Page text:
BALTAZAR v. WARDEN (February 18, 2011)

Advanced Healthcare Associates hired chiropractor Kelly Baltazar in 2007. Within a very short period of time, Baltazar concluded that the AHA staff regularly submitted inflated bills to the federal government. Baltazar resigned and filed suit under the False Claims Act. Judge Norgle (N.D. Ill.) dismissed the suit on the ground that the allegations were based on already public disclosures. The court based its conclusion on several federal government reports that established "prevalent fraud" by chiropractors. Baltazar appeals.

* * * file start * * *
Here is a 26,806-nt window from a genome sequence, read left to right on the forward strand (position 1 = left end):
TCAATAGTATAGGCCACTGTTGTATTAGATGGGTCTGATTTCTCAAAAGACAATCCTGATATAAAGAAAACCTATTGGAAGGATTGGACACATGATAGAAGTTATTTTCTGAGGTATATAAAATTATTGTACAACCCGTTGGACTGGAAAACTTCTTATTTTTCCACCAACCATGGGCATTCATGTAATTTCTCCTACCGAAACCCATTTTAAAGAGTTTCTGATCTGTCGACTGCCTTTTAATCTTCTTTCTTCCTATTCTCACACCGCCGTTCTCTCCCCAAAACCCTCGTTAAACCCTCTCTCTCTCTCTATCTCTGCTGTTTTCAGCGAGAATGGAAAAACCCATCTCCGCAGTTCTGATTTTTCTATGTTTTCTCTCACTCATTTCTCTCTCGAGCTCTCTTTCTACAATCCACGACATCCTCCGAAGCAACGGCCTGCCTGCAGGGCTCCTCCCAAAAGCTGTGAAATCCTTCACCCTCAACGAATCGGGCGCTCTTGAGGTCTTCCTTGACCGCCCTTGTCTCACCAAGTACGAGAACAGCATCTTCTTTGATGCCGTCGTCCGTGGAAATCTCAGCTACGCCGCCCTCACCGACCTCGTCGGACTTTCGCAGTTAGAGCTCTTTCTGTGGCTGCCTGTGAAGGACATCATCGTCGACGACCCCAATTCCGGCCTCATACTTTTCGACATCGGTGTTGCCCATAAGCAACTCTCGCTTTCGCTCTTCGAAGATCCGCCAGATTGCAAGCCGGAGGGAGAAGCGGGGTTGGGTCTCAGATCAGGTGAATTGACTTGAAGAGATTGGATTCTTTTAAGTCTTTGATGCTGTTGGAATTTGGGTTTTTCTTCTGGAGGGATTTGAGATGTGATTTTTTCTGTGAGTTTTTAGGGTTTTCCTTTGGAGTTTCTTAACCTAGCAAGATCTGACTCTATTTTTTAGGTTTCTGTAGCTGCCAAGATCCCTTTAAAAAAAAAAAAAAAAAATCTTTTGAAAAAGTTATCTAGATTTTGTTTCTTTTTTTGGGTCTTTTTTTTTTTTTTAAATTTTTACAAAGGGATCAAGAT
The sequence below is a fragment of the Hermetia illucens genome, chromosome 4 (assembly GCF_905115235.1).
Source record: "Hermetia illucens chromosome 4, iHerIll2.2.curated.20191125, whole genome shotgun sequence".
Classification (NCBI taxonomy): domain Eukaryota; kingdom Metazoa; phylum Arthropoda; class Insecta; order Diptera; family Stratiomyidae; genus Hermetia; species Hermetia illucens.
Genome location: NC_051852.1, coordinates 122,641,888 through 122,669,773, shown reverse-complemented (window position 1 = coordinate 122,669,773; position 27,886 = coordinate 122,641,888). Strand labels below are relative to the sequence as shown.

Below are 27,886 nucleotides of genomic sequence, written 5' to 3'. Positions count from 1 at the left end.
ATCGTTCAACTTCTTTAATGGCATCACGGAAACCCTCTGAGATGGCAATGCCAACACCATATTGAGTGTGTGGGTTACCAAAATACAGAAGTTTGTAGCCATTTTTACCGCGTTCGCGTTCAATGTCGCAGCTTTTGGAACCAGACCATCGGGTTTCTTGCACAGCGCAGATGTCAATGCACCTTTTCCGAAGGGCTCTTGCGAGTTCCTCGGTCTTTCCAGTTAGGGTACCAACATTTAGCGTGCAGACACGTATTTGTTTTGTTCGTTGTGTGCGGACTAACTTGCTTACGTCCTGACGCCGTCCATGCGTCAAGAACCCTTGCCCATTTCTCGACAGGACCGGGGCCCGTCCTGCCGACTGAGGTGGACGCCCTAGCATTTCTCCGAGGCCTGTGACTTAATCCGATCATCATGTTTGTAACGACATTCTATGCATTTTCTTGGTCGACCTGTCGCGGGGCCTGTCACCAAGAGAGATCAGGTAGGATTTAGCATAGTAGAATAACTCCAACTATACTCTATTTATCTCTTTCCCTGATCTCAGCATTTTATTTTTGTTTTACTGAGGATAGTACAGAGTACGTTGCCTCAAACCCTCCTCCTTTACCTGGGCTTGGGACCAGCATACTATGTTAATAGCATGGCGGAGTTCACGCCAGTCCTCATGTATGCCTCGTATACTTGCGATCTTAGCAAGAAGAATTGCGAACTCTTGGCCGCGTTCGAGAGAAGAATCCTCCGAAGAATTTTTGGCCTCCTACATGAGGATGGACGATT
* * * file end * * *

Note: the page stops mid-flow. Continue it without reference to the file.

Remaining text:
In their opinion, Chief Judge Easterbrook and Judges Kanne and Wood reversed and remanded. The Court conceded that there had been numerous allegations of fraud with respect to chiropractors. In fact, the report relied upon by the district court concluded that over half of the claims reviewed for that particular study were inflated. But Baltazar's allegations were not based on the study or the report. They were based on her personal knowledge of the practices of AHA. In concluding that Baltazar could proceed with her suit, the Court noted that no appellate court has held that a report of widespread fraud in a particular industry forecloses a False Claims Act suit against every member of the industry.